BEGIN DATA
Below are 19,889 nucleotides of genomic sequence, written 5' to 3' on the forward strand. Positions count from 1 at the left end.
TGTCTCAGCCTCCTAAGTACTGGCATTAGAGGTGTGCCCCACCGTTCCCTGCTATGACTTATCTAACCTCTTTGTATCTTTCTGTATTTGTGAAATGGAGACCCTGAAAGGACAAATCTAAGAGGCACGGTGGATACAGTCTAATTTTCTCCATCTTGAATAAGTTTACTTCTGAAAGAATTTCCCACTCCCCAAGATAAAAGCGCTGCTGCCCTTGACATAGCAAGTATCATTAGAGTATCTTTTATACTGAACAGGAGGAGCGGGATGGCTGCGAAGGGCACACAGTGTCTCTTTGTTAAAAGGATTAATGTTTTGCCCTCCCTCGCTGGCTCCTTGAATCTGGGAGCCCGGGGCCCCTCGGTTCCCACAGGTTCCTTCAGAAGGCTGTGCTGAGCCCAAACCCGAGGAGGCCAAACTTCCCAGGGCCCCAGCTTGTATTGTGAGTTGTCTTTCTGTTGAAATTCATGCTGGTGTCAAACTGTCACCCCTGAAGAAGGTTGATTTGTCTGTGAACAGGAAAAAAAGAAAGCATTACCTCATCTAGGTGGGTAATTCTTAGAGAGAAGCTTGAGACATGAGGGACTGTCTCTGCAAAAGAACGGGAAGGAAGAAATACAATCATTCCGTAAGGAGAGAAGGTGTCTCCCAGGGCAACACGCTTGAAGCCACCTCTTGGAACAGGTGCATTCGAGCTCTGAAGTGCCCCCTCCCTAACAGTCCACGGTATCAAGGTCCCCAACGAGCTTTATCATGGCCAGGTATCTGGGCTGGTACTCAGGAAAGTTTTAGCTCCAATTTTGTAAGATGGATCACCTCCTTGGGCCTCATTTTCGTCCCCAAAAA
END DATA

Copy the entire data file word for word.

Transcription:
Below are 19,889 nucleotides of genomic sequence, written 5' to 3' on the forward strand. Positions count from 1 at the left end.
TGTCTCAGCCTCCTAAGTACTGGCATTAGAGGTGTGCCCCACCGTTCCCTGCTATGACTTATCTAACCTCTTTGTATCTTTCTGTATTTGTGAAATGGAGACCCTGAAAGGACAAATCTAAGAGGCACGGTGGATACAGTCTAATTTTCTCCATCTTGAATAAGTTTACTTCTGAAAGAATTTCCCACTCCCCAAGATAAAAGCGCTGCTGCCCTTGACATAGCAAGTATCATTAGAGTATCTTTTATACTGAACAGGAGGAGCGGGATGGCTGCGAAGGGCACACAGTGTCTCTTTGTTAAAAGGATTAATGTTTTGCCCTCCCTCGCTGGCTCCTTGAATCTGGGAGCCCGGGGCCCCTCGGTTCCCACAGGTTCCTTCAGAAGGCTGTGCTGAGCCCAAACCCGAGGAGGCCAAACTTCCCAGGGCCCCAGCTTGTATTGTGAGTTGTCTTTCTGTTGAAATTCATGCTGGTGTCAAACTGTCACCCCTGAAGAAGGTTGATTTGTCTGTGAACAGGAAAAAAAGAAAGCATTACCTCATCTAGGTGGGTAATTCTTAGAGAGAAGCTTGAGACATGAGGGACTGTCTCTGCAAAAGAACGGGAAGGAAGAAATACAATCATTCCGTAAGGAGAGAAGGTGTCTCCCAGGGCAACACGCTTGAAGCCACCTCTTGGAACAGGTGCATTCGAGCTCTGAAGTGCCCCCTCCCTAACAGTCCACGGTATCAAGGTCCCCAACGAGCTTTATCATGGCCAGGTATCTGGGCTGGTACTCAGGAAAGTTTTAGCTCCAATTTTGTAAGATGGATCACCTCCTTGGGCCTCATTTTCGTCCCCAAAAA